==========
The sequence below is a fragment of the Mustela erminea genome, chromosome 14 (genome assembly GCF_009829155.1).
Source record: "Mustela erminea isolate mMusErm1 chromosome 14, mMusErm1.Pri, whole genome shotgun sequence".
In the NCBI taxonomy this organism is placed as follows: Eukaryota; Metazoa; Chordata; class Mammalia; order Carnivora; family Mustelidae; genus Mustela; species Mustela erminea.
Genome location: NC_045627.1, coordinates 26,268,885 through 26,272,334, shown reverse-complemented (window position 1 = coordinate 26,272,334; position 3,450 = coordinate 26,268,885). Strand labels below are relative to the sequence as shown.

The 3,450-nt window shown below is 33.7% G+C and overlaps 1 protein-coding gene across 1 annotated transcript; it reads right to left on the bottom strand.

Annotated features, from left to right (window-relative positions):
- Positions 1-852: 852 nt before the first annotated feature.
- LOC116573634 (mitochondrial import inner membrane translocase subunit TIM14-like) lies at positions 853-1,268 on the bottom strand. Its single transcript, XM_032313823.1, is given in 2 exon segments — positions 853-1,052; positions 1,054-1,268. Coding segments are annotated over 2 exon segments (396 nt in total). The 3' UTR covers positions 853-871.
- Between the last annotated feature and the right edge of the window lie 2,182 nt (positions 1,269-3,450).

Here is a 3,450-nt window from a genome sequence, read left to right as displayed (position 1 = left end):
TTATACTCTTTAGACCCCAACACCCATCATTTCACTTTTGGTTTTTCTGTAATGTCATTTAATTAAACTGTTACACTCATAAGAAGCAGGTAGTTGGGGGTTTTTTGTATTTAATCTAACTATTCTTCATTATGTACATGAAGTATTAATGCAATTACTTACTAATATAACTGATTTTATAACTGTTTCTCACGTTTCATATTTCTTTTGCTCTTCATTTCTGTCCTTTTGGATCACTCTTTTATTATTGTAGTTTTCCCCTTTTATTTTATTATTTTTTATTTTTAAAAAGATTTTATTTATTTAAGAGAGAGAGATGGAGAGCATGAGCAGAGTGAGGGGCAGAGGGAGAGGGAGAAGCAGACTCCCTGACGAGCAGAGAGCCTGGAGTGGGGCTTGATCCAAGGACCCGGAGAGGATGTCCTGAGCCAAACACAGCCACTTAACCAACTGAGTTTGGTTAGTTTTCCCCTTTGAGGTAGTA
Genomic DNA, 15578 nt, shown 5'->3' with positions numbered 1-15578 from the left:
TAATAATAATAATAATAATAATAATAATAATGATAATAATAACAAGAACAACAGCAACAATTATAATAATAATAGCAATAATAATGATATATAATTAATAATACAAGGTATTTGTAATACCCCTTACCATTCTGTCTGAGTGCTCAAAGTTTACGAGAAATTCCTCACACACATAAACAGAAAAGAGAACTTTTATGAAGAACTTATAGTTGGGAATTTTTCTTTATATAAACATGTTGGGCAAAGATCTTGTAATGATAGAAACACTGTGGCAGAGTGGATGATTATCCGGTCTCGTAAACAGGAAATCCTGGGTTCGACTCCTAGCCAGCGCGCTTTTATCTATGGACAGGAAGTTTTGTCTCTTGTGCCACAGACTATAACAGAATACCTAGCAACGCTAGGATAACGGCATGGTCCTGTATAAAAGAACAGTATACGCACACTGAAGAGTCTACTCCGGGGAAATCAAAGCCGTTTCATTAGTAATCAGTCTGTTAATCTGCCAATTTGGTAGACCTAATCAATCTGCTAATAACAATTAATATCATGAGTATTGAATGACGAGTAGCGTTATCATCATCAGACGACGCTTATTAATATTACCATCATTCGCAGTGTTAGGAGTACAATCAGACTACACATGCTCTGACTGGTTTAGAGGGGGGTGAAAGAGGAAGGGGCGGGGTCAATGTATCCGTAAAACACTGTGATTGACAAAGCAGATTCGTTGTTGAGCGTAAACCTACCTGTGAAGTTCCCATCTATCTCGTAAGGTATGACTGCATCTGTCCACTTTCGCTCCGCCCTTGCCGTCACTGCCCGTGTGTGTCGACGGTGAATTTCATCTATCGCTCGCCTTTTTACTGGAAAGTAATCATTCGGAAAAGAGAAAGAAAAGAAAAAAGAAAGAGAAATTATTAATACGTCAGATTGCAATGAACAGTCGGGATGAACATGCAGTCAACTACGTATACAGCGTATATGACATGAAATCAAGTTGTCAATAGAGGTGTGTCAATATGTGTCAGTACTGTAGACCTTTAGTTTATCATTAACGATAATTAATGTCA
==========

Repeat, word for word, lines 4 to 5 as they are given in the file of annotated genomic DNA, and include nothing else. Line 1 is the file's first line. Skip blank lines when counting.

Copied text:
Genome location: NC_045627.1, coordinates 26,268,885 through 26,272,334, shown reverse-complemented (window position 1 = coordinate 26,272,334; position 3,450 = coordinate 26,268,885). Strand labels below are relative to the sequence as shown.

The 3,450-nt window shown below is 33.7% G+C and overlaps 1 protein-coding gene across 1 annotated transcript; it reads right to left on the bottom strand.